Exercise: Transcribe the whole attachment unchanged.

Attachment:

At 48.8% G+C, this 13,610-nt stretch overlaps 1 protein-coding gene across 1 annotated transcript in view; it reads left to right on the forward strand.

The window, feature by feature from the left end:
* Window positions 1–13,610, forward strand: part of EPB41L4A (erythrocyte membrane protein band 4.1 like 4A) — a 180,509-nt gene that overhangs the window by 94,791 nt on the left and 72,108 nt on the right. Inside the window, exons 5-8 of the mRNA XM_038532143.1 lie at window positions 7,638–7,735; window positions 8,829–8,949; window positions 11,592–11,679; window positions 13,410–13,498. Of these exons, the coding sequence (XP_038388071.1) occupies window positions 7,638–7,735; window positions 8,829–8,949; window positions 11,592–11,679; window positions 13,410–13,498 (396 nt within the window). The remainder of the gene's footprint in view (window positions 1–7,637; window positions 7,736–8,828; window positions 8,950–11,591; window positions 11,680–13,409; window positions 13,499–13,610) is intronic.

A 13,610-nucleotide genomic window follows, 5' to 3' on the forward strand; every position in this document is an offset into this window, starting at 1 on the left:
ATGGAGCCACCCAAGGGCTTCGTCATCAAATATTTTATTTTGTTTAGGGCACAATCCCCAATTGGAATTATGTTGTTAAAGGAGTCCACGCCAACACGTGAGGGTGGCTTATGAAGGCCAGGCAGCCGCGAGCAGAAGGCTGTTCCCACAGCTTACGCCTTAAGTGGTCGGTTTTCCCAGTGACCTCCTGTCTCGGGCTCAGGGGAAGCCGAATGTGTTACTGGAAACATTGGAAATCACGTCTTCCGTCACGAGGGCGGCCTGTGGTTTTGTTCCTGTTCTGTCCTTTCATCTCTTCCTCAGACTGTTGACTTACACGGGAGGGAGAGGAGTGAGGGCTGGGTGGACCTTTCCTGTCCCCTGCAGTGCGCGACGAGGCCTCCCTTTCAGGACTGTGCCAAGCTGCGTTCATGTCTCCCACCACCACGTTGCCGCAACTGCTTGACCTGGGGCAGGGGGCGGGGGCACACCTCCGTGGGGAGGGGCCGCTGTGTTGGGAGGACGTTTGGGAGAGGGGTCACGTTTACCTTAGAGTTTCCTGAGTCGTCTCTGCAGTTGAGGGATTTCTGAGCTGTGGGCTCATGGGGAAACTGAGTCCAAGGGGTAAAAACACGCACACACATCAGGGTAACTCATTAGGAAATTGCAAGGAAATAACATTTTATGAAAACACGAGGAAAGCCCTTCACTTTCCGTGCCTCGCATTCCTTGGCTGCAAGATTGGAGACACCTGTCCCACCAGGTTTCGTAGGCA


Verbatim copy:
At 48.8% G+C, this 13,610-nt stretch overlaps 1 protein-coding gene across 1 annotated transcript in view; it reads left to right on the forward strand.

The window, feature by feature from the left end:
* Window positions 1–13,610, forward strand: part of EPB41L4A (erythrocyte membrane protein band 4.1 like 4A) — a 180,509-nt gene that overhangs the window by 94,791 nt on the left and 72,108 nt on the right. Inside the window, exons 5-8 of the mRNA XM_038532143.1 lie at window positions 7,638–7,735; window positions 8,829–8,949; window positions 11,592–11,679; window positions 13,410–13,498. Of these exons, the coding sequence (XP_038388071.1) occupies window positions 7,638–7,735; window positions 8,829–8,949; window positions 11,592–11,679; window positions 13,410–13,498 (396 nt within the window). The remainder of the gene's footprint in view (window positions 1–7,637; window positions 7,736–8,828; window positions 8,950–11,591; window positions 11,680–13,409; window positions 13,499–13,610) is intronic.

A 13,610-nucleotide genomic window follows, 5' to 3' on the forward strand; every position in this document is an offset into this window, starting at 1 on the left:
ATGGAGCCACCCAAGGGCTTCGTCATCAAATATTTTATTTTGTTTAGGGCACAATCCCCAATTGGAATTATGTTGTTAAAGGAGTCCACGCCAACACGTGAGGGTGGCTTATGAAGGCCAGGCAGCCGCGAGCAGAAGGCTGTTCCCACAGCTTACGCCTTAAGTGGTCGGTTTTCCCAGTGACCTCCTGTCTCGGGCTCAGGGGAAGCCGAATGTGTTACTGGAAACATTGGAAATCACGTCTTCCGTCACGAGGGCGGCCTGTGGTTTTGTTCCTGTTCTGTCCTTTCATCTCTTCCTCAGACTGTTGACTTACACGGGAGGGAGAGGAGTGAGGGCTGGGTGGACCTTTCCTGTCCCCTGCAGTGCGCGACGAGGCCTCCCTTTCAGGACTGTGCCAAGCTGCGTTCATGTCTCCCACCACCACGTTGCCGCAACTGCTTGACCTGGGGCAGGGGGCGGGGGCACACCTCCGTGGGGAGGGGCCGCTGTGTTGGGAGGACGTTTGGGAGAGGGGTCACGTTTACCTTAGAGTTTCCTGAGTCGTCTCTGCAGTTGAGGGATTTCTGAGCTGTGGGCTCATGGGGAAACTGAGTCCAAGGGGTAAAAACACGCACACACATCAGGGTAACTCATTAGGAAATTGCAAGGAAATAACATTTTATGAAAACACGAGGAAAGCCCTTCACTTTCCGTGCCTCGCATTCCTTGGCTGCAAGATTGGAGACACCTGTCCCACCAGGTTTCGTAGGCA